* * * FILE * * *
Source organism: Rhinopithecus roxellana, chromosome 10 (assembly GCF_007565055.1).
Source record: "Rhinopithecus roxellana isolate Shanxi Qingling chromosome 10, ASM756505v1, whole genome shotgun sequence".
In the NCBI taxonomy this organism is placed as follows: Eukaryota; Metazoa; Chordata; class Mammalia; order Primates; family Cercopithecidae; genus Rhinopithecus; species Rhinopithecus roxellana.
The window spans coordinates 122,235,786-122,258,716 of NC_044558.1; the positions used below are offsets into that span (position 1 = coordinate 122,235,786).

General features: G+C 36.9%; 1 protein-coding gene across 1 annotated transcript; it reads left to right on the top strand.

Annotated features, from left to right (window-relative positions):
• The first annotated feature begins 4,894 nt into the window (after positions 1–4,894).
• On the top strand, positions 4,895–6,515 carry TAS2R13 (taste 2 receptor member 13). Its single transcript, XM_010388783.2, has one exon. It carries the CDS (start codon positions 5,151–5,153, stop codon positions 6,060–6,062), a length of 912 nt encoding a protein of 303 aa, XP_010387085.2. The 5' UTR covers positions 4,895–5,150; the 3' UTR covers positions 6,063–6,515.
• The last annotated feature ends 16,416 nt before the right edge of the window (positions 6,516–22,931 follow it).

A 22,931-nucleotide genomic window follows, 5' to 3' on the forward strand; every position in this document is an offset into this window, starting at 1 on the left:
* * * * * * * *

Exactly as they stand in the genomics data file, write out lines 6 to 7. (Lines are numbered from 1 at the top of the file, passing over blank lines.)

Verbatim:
Annotated features, from left to right (window-relative positions):
• The first annotated feature begins 4,894 nt into the window (after positions 1–4,894).